Gee's Bend, Rosie Lee Tompkins and Improv Quilting
A workshop talk with Carolin Kropff.
This workshop talk is dedicated to the pioneers of improv quilting, the women of Gee's Bend, the great Rosie Lee Tompkins, and how we can create textile surfaces through intuitive, non-systematic cutting and recombining.
10/03/2023 from 3 - 5 pm.
There are fascinating combinations of ways to make a quilt, and there is an inherent connection of quilts to people, ways of making, time, and stories. My investigation into material-based ways of creating colorful surfaces by sewing and cutting textiles came across the work of Gee's Bend and Rosie Lee Tompkins.
Gee's Bend quilts are among the most important cultural contributions of African Americans in the United States. The women who made them and continue to make them today originate from Alabama, a sparsely fertile remote piece of land called Gee's Bend. Many residents are descended from former slaves of the Pettway Plantation. They are considered THE pioneers of improv quilting.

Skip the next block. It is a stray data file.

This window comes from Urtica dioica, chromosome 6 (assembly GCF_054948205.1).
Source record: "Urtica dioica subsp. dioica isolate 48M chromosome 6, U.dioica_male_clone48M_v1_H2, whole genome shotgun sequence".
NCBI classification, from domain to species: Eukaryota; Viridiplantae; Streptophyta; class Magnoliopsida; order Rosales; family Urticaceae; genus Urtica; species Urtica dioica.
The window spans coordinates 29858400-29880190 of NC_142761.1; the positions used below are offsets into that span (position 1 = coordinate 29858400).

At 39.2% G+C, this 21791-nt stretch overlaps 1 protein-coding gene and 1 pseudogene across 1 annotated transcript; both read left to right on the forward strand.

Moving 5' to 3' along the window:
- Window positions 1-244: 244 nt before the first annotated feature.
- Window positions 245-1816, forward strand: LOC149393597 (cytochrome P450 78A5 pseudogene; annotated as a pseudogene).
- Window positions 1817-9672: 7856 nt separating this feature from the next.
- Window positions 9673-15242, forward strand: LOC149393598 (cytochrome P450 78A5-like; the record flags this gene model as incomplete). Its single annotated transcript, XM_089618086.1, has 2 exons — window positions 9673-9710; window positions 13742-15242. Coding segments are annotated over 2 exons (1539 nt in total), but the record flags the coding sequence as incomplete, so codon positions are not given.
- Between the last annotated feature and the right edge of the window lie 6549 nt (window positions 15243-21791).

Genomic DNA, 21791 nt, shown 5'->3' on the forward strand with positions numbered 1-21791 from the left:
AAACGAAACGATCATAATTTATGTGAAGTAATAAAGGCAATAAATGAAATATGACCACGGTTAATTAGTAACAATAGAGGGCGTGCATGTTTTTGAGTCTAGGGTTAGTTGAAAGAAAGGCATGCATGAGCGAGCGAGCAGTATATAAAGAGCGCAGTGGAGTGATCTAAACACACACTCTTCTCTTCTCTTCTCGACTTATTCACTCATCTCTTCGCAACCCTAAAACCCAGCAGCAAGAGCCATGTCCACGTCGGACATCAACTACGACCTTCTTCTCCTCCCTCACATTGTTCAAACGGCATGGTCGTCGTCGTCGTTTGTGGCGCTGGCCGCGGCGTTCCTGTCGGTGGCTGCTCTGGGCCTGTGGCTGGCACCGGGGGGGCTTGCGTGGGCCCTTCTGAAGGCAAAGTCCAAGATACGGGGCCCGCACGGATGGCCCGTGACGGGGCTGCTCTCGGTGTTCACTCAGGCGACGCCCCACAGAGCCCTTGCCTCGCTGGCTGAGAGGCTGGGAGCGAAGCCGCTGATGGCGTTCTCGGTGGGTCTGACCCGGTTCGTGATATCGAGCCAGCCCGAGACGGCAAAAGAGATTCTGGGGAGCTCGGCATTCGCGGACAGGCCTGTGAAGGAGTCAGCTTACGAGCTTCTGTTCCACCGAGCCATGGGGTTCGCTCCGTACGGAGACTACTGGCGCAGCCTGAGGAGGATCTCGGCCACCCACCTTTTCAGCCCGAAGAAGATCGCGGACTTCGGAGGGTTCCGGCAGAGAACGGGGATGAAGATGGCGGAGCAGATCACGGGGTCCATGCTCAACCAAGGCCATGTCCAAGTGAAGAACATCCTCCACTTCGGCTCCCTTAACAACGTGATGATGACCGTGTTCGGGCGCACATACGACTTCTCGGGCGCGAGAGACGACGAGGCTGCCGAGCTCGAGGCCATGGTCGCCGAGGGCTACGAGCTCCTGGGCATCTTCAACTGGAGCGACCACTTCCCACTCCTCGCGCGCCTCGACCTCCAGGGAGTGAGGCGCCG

Rosie Lee Tompkins (1936-2006) is considered one of the most brilliant and inventive quilt makers of her time. She constructed her patchwork using a wide variety of fabric qualities, velvet and silk, polyester and nylon. In addition to the variety of different fabric qualities, the fabric surfaces she invented also consist of a variety of seemingly improvised blocks, often originating in classic block patterns such as the Half Square Triangle, the Medallion Quilt, or the Log Cabin. In addition, there are appliqués, yoyos, and embroideries, all freely and seemingly effortlessly connected.